A case of double Dutch
Nicola Dandridge is sceptical of press reports on the boom in British students heading to the Netherlands for a university education
Of all the hackneyed headlines relating to higher education in the national newspapers, "University Challenge" must surely be the most wearisomely overused. But we now have an upstart nipping at its heels: "Going Dutch". Leaving aside the lamentable lack of imagination inherent in this headline, what is remarkable are the distortions in the articles that follow.
The "Going Dutch" stories read something like this: vast numbers of British students are packing their bags to enrol at Dutch universities; they are heading there because fees are much lower than in the UK; and Dutch institutions offer a range of courses, many of them taught in English. We then have a few selective quotes from happy British students noting how very Continental things feel in Maastricht, how the flat landscape is very conducive to cycling and other such observations.
What these stories tend to leave out is perspective, particularly perspective in terms of the numbers of students involved. The articles talk of British students "flocking" to the Netherlands and of applications doubling. But we are talking about a few hundred British students enrolling on degree courses in the Netherlands each year. In 2010-11, approximately 1,350 students from the UK in total were studying in the Netherlands. This contrasts with the 1.7 million British undergraduates enrolled at UK universities in the same year.
Conversely, there are considerable numbers of students from the Netherlands enrolled on courses at UK universities. The numbers have been going up consistently in recent years; last year, there were approximately 3,340 Dutch students in the UK - more than double the number of UK students enrolled at Dutch institutions. Oddly, these don't get a mention.
The strength and diversity of the UK's higher education system might also explain why the vast majority of British students choose to stay here to study. UK universities have a worldwide reputation for excellence in research and teaching, offering a rich and diverse range of courses. Students are also able to interact with people from around the world owing to the international atmosphere on British campuses. Our universities attract more overseas students per capita than any other major higher education system.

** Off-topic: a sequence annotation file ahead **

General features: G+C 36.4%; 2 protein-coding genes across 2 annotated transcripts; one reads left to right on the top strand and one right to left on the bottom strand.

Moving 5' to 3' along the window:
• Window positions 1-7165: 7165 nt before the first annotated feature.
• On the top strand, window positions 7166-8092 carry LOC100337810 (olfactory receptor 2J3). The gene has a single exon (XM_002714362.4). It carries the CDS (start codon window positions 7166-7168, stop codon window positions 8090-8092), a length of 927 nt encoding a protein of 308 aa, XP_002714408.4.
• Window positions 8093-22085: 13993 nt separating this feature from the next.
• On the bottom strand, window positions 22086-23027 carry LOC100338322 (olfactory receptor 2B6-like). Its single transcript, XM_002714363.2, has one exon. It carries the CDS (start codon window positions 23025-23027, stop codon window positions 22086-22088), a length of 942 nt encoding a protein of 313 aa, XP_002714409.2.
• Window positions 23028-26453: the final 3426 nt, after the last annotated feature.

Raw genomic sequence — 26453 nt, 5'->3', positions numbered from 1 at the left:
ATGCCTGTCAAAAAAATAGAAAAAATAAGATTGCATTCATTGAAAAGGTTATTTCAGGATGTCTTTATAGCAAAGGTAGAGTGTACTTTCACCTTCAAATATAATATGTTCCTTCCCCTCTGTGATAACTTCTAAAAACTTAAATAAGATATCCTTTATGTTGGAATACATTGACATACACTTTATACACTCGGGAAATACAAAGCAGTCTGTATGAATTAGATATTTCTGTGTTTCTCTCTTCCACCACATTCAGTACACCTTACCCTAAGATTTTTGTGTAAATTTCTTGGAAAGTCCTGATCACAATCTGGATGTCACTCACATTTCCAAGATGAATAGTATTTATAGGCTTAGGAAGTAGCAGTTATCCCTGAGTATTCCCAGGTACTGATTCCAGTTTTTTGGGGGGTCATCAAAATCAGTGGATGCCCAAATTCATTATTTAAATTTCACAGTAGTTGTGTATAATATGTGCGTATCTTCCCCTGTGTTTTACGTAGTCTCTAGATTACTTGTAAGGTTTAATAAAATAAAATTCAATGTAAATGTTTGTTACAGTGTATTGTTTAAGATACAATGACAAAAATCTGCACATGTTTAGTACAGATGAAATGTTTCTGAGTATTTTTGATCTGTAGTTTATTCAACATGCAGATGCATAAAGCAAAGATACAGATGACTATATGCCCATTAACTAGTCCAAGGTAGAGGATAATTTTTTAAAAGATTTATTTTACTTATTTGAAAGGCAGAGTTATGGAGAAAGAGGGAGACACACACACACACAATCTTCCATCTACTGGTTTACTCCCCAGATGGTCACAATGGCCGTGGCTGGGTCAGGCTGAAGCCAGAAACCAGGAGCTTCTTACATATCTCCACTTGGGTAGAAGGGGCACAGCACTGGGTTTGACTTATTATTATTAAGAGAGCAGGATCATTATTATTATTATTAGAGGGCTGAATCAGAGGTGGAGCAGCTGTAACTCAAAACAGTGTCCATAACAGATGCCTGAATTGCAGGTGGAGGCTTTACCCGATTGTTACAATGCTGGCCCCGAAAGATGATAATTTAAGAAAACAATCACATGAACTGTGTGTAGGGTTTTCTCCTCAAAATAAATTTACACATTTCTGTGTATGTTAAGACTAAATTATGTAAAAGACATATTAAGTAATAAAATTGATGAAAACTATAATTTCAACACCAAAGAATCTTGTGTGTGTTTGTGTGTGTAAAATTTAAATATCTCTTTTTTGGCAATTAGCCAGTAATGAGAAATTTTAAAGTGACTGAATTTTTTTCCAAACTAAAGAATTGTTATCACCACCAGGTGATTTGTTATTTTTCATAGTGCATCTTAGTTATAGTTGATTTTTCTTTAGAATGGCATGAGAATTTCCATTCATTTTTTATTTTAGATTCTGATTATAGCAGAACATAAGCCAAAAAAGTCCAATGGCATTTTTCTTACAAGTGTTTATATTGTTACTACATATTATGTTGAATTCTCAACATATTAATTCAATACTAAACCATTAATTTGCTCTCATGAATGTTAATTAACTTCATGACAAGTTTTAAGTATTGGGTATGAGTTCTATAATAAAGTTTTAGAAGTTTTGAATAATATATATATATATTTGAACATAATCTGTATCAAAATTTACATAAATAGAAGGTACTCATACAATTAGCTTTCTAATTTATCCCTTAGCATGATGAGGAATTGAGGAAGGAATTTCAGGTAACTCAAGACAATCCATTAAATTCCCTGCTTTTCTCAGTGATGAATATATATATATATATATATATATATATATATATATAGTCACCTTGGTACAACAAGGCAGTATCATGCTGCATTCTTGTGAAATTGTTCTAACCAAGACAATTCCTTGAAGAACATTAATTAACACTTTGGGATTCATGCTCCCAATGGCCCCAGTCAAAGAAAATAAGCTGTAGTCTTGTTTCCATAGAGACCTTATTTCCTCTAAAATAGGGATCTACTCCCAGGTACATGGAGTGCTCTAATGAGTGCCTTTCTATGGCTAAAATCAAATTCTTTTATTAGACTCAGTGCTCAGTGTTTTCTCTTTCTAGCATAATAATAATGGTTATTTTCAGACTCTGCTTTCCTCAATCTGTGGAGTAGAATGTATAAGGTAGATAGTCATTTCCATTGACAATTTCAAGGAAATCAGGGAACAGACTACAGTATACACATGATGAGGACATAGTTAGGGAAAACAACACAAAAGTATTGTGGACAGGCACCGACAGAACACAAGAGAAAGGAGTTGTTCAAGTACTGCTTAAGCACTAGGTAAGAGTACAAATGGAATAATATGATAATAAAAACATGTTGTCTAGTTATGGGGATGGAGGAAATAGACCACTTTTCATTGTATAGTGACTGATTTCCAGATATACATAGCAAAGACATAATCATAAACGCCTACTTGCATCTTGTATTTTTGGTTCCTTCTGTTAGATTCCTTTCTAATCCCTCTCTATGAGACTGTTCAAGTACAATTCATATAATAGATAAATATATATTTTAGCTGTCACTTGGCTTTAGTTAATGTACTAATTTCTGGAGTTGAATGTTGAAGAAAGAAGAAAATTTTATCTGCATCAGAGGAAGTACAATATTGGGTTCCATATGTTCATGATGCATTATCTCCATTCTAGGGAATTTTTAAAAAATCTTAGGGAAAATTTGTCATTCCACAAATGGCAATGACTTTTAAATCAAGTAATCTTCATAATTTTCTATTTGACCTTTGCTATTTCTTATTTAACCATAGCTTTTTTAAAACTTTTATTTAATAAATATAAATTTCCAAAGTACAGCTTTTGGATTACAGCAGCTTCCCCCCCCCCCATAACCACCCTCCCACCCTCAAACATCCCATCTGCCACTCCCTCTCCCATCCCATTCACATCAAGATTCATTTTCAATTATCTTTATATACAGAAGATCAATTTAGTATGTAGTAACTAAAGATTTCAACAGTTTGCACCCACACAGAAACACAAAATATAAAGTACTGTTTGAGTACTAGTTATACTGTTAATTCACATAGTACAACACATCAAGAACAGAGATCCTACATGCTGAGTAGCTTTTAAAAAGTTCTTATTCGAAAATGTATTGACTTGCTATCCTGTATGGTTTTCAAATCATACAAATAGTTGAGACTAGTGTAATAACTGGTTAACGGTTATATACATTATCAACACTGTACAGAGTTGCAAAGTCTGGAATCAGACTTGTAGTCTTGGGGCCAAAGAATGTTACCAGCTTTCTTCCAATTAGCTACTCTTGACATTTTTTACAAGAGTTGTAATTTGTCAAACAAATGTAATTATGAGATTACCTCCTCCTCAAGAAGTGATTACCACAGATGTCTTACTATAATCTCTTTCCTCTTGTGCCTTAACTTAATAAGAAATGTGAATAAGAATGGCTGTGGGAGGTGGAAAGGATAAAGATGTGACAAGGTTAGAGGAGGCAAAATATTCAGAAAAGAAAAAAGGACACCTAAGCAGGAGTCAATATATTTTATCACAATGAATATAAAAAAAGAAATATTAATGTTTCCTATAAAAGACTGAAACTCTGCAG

The articles also skirt around the important question of who pays for higher education. While we are reminded at every turn that degrees in the Netherlands (and some other European countries) are "free" or cost a fraction of the £9,000 a year maximum that can be charged in England from September, we are not really given the full picture. Tuition fees in the Netherlands, for example - cited at around £1,500 per year - cover only part of the full cost of the degrees. The cost of teaching will also be covered by a heavy subsidy from the Dutch taxpayer. The new fee structure in England from 2012-13 - which involves reducing the public teaching grant and replacing it with subsidised higher fees paid back after graduation - does not require students to pay up front, and for those who do not earn enough, the fees will never need to be repaid: for them at least, it will be "free". The system has certainly divided opinion, but let's at least ensure it is described accurately.
While some British students will inevitably be tempted by the prospect of not having to make contributions towards the cost of their degrees after graduating, caution is needed when describing degrees in other countries as "free" or "cheaper". What is not being communicated properly here are the full costs involved in funding undergraduate courses and how this requires long-term, sustainable provision.
Interestingly, the issue of who covers the bill for higher education has been thrust into the limelight recently in the Netherlands. It has been reported that the Dutch education secretary, Halbe Zijlstra, is considering the possibility of requesting financial reimbursement from Germany for the many German students who study in the Netherlands.
Another feature of the stories is that they assume that UK students going abroad is a sign of failure. Surely it is a positive thing if we have more UK students studying overseas? An international perspective is good for graduates and good for the UK. However, the current proportion of British students who choose to undertake full degrees overseas is much lower than in other countries with similar-sized populations, such as France or Germany.
We should also continue to encourage more UK students to spend time abroad as part of their degrees. The European Union's Erasmus scheme, for example, has helped from a European perspective, but more British students could be participating. Employers tell us that they are increasingly on the lookout for graduates with experience of other countries and knowledge of another language.
Many of the "Going Dutch" stories have, of course, been generated by some very impressive marketing and press release-writing by universities in the Netherlands. These have been duly lapped up by many British newspapers. But some of these stories have - for want of a better expression - been double Dutch. It is important that they give prospective students and their parents the full picture.
Nicola Dandridge is chief executive of Universities UK.